Hull v. Grafton County, Doc. No. 2009-0238 (2010)


Doc. No. 2009-238, N.H. Supreme Court



No. 2009-238

Robert P. Hull & a.


Grafton County & a.

March 31, 2010


The petitioners, Robert P. Hull and John J. Babiarz, appeal an order of the trial court refusing to set aside a bond vote taken by the Grafton County delegation on February 11, 2008, and awarding the petitioners attorney's fees in an amount less than they requested. The petitioners argue that the trial court erred in: (1) failing to invalidate the bond vote after finding that a meeting of the Grafton County Commissioners that preceded the delegation meeting violated RSA chapter 91-A, the Right to Know Law; (2) concluding that the "recess meeting" was not a meeting governed by RSA chapter 91-A; and (3) calculating the amount of the attorney's fees award. We affirm.

We turn first to the trial court's finding that an early morning gathering of the Grafton County Commissioners (gathering) violated the Right to Know Law, a finding that has not been appealed. The question before us is whether that violation required that a vote taken during a subsequent meeting of the county delegation on the same date be invalidated. RSA 91-A:8, II (2001) provides that a "court may invalidate an action of a public body or agency held in violation of the provisions of this chapter, if the circumstances justify such invalidation." The word "may" is permissive in nature; thus, we review the trial court's decision to determine whether its exercise of discretion is sustainable. Lambert v. Belknap County Convention, 157 N.H. 375, 381, 949 A.2d 709 (2008).

The trial court found that no action was taken at the gathering that could be invalidated and that the gathering had no impact upon the subsequent bond vote taken by a different body, the county delegation, compare RSA 24:1 with RSA 653:1, IV and RSA 653:1, IV (a). In its well-reasoned order, the trial court made several other findings to support this conclusion; these findings are supported by the record. See Cook v. Sullivan, 149 N.H. 774, 780 (2003) (supreme court defers to trial court's judgment on such issues as resolving conflicts in testimony, measuring credibility of witnesses and determining weight to be given evidence). Accordingly, we conclude that the trial court's denial of the petitioners' request to invalidate the subsequent delegation vote due to the gathering of the county commissioners is sustainable.

The petitioners also argue that the trial court erred in determining that a gathering that took place during a recess of the county delegation meeting was not a meeting for purposes of RSA chapter 91-A. RSA 91-A:2, I, which defines "meeting," was amended during the course of this litigation; the trial court noted that the parties had relied upon the predecessor statute and construed its language to determine whether a meeting took place.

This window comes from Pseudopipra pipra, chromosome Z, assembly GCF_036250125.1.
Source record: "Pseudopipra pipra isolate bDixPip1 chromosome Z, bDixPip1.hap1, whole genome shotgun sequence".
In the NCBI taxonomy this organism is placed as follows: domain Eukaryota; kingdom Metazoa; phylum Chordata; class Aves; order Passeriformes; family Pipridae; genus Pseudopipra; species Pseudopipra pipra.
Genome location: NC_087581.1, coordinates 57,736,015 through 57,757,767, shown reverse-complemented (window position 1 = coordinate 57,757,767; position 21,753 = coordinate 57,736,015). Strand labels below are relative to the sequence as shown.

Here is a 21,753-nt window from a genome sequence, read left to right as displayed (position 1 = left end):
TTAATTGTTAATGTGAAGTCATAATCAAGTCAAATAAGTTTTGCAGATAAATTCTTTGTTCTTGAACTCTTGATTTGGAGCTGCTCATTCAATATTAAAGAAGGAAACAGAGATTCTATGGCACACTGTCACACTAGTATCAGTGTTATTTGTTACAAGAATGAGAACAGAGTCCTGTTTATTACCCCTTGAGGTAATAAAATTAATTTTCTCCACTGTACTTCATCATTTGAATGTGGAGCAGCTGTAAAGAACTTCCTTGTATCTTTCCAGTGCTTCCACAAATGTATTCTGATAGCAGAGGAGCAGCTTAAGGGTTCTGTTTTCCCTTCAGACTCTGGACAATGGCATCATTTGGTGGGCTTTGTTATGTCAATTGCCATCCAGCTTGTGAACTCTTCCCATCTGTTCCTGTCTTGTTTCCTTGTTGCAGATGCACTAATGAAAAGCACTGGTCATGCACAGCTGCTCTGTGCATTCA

The former language of the statute defined a meeting as "the convening of a quorum of the membership of a public body, as provided in RSA 91-A:1-a, to discuss or act upon a matter or matters over which the public body has supervision, control, jurisdiction or advisory power." After hearing testimony and taking a view of the area, the trial court determined that a meeting did not take place because a "quorum of the Delegation did not come together, meet or assemble." The trial court further found that "[e]ven if a quorum was present in the Partitioned Area, a quorum did not discuss the correctional facility or the failed bond vote." These findings are supported by the record and support the trial court's finding that no meeting took place. We are unpersuaded by the petitioners' contention that this finding would allow a public body to avoid the open meeting requirement of the Right to Know Law by "skip[ping] a call to order and arrang[ing] itself in groups smaller than a quorum, although in the same room and within listening distance of each other." That actions taken in a similar hypothetical setting might result in a violation of the Right to Know Law does not alter our conclusion that, in this case, the record supports the trial court's finding that a meeting did not take place.

Finally, the petitioners argue that the trial court erred in reducing their request for attorney's fees. We review a trial court's award of attorney's fees under an unsustainable exercise of discretion standard, and if there is some support in the record for the trial court's determination, we will uphold it. See LaMontagne Builders v. Brooks, 154 N.H. 252, 261-62 (2006). The trial court found that the petitioners sought relief on "four distinct claims," and that they prevailed on one claim and part of another. The trial court found the claims analytically severable and thus reduced the amount of the award to exclude time spent on unsuccessful claims. See id. at 261. The court also found that "the claims on which the petitioners prevailed consumed a relatively small part of trial and many trial witnesses had no knowledge of the events forming the basis for these claims." The trial court also reduced the requested hourly rate for petitioners' counsel, finding that the petitioners had failed to establish that the requested rate was customary in the area and that their counsel regularly charged that rate for similar litigation. These factors are properly considered in [2] determining the reasonableness of fees. See Couture v. Mammoth Groceries,. Inc., 117 N.H. 294, 296 (1977). Because there is support in the record for the trial court's determination, we affirm.


DALIANIS, HICKS and CONBOY, JJ., concurred.